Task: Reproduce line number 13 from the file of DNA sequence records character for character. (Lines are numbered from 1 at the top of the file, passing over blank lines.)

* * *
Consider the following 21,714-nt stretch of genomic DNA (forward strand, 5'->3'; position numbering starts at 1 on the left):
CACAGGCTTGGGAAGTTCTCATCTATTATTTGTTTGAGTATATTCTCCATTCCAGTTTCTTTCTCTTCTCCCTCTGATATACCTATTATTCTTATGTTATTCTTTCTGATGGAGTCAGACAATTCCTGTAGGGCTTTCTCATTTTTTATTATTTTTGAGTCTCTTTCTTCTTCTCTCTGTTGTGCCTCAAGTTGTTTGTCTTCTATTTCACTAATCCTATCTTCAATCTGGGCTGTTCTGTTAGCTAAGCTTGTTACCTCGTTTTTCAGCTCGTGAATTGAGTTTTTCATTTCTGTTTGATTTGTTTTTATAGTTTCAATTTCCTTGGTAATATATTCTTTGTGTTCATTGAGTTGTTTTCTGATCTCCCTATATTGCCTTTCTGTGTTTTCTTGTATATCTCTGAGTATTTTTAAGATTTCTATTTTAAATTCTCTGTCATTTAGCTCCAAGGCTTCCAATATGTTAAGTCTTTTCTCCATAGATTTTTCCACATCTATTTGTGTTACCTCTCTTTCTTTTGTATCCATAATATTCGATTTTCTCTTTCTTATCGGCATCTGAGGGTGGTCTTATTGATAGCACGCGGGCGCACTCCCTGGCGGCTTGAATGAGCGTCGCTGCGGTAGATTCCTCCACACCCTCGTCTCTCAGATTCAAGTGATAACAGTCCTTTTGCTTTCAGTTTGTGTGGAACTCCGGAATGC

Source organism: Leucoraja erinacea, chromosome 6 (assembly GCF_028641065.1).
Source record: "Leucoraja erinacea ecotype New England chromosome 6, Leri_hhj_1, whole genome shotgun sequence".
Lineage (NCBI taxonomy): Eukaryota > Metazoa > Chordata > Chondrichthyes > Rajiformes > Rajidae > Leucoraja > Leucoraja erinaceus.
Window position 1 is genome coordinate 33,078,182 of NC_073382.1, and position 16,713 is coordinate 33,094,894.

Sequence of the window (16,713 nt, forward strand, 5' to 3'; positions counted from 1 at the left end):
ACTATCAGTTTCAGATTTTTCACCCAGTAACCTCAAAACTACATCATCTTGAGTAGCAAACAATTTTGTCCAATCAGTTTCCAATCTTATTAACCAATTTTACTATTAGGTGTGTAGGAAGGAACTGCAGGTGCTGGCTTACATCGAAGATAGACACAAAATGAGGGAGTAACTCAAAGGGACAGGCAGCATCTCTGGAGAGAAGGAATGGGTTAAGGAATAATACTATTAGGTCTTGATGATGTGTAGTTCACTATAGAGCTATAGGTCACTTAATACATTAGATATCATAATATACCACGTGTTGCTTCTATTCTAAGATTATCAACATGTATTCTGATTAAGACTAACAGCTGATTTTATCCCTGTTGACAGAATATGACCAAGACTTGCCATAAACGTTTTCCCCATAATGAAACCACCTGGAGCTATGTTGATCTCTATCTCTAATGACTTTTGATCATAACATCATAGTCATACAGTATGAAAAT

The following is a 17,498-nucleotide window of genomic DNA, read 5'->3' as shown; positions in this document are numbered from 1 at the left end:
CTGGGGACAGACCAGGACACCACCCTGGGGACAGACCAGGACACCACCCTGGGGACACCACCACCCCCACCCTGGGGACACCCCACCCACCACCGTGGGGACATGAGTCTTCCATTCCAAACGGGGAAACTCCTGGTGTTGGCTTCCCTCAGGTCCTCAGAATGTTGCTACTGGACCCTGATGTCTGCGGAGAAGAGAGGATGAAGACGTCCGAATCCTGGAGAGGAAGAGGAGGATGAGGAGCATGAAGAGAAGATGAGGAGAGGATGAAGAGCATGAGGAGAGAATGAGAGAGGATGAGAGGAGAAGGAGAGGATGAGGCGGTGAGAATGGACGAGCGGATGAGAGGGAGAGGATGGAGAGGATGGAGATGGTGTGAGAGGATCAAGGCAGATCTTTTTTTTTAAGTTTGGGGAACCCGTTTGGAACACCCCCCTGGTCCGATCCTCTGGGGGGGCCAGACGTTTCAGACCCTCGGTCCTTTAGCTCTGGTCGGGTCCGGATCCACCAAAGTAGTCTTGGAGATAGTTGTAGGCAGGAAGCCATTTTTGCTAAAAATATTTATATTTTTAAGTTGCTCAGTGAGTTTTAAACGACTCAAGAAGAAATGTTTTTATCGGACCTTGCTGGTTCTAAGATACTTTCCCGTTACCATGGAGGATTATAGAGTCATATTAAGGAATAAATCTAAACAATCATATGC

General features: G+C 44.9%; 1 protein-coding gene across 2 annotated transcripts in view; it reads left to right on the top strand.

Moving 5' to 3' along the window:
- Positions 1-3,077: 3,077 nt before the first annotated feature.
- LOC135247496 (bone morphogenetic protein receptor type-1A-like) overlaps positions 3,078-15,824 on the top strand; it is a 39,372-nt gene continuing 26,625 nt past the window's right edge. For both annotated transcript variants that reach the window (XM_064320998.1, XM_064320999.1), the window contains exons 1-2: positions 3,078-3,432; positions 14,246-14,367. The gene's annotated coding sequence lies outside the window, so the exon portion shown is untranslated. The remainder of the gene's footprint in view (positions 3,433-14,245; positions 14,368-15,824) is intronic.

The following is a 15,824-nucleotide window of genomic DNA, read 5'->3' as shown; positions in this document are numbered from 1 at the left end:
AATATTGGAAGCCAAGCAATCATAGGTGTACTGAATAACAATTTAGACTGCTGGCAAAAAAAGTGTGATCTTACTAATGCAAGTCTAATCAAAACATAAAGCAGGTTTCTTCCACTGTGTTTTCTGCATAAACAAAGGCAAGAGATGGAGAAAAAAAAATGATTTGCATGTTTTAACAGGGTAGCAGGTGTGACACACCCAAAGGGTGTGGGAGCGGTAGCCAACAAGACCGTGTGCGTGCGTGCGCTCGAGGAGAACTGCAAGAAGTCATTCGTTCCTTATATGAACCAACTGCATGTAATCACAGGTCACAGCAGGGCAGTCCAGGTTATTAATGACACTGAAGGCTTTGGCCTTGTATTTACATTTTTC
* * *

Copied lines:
- Positions 1-3,077: 3,077 nt before the first annotated feature.